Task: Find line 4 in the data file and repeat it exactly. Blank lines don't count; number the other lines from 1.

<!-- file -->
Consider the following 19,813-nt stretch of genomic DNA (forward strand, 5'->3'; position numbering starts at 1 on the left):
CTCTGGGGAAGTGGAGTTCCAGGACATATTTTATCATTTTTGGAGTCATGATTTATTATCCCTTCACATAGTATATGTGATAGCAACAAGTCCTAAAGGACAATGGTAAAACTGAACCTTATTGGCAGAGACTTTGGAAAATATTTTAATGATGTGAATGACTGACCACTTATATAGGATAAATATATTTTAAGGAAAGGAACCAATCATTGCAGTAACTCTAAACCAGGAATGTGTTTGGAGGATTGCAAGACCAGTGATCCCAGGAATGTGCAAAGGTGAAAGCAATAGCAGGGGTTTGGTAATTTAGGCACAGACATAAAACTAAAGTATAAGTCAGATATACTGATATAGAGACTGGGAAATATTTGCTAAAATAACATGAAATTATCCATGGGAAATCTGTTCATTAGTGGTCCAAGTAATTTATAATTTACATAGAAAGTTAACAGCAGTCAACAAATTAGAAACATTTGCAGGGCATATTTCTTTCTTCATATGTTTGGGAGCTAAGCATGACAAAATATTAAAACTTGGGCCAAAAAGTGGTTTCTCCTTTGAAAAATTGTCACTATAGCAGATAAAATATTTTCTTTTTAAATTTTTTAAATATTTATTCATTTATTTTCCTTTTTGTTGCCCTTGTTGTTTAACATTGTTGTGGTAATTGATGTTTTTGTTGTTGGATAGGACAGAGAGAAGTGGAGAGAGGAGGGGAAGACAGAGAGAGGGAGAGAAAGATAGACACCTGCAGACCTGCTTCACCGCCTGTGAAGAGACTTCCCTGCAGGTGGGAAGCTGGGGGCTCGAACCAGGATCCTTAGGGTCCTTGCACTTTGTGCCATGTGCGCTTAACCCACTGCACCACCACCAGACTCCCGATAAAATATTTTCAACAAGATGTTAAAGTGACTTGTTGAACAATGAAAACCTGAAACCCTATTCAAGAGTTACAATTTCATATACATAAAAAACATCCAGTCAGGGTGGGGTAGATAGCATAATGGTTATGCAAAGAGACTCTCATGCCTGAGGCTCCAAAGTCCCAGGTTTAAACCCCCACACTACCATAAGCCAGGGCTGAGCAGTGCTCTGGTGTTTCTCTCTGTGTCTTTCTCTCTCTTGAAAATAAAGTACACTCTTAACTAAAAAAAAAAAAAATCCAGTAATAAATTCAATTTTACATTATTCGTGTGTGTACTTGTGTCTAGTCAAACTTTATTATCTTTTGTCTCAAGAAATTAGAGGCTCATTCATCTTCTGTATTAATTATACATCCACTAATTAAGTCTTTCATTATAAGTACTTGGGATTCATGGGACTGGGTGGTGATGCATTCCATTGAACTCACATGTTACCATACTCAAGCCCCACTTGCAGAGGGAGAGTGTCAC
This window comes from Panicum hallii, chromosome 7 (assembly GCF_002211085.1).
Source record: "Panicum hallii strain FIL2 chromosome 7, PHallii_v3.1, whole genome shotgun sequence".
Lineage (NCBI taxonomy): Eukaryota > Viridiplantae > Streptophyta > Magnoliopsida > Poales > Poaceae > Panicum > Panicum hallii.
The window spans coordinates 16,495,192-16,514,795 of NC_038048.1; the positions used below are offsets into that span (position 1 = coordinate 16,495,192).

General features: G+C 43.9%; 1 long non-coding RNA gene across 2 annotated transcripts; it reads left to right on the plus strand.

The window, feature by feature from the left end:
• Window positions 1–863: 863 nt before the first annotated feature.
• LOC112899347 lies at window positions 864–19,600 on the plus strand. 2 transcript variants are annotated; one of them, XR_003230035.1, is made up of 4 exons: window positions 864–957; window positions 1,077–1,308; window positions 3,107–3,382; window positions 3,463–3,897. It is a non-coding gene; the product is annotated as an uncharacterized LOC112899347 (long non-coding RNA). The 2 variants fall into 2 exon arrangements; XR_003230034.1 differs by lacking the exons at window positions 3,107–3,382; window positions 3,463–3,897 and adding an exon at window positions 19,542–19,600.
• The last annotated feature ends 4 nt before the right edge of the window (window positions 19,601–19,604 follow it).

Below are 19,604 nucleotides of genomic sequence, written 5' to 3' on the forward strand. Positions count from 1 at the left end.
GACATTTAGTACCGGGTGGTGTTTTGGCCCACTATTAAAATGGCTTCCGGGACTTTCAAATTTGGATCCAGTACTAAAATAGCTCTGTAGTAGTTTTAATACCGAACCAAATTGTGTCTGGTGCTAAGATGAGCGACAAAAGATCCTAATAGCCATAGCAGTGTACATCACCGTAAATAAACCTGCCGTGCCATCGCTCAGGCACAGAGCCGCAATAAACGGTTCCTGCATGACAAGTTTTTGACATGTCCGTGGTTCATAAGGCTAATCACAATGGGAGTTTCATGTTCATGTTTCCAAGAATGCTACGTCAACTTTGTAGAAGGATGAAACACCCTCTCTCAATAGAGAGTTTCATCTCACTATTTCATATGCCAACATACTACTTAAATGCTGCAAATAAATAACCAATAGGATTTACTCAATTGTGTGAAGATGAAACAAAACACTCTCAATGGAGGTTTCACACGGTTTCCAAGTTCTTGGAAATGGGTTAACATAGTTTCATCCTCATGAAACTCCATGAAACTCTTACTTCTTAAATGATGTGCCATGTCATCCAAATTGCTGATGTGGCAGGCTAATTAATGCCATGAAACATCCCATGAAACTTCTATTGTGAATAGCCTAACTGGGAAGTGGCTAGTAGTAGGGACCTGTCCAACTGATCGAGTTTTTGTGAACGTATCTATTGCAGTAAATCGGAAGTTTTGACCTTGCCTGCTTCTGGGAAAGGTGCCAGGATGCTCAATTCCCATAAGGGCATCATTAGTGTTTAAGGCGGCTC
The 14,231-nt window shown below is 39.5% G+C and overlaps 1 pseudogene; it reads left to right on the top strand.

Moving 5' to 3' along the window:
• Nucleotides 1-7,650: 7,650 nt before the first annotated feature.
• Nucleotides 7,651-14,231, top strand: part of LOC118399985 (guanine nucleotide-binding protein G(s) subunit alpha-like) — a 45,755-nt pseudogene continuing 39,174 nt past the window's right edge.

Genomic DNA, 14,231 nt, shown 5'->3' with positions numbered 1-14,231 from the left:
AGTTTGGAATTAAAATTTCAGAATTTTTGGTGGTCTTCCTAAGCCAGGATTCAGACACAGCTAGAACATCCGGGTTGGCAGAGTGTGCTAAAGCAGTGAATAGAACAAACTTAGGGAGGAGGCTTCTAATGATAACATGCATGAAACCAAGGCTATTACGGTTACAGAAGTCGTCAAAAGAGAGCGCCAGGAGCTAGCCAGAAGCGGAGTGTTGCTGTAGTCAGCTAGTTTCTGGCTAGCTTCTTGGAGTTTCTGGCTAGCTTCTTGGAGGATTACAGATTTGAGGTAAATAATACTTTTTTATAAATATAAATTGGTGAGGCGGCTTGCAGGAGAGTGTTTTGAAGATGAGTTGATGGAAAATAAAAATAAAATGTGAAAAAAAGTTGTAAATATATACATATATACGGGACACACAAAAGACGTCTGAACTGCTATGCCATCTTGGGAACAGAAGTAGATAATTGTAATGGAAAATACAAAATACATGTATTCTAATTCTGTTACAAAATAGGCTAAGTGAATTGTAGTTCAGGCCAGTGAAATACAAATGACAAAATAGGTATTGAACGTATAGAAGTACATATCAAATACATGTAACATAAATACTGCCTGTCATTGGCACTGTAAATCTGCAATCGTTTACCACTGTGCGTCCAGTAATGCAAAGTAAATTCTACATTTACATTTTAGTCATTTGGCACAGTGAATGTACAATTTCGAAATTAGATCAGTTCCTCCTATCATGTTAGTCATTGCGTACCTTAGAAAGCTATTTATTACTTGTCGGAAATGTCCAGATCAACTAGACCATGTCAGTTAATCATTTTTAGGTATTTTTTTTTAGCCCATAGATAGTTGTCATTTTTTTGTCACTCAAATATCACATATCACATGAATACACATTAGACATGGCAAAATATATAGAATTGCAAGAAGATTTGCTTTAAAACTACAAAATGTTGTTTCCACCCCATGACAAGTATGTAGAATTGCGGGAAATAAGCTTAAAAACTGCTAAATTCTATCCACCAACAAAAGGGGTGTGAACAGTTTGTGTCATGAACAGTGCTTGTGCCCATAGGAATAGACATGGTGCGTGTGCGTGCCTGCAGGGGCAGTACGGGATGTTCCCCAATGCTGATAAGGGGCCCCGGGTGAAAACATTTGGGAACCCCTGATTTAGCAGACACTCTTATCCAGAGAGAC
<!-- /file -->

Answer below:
Source record: "Panicum hallii strain FIL2 chromosome 7, PHallii_v3.1, whole genome shotgun sequence".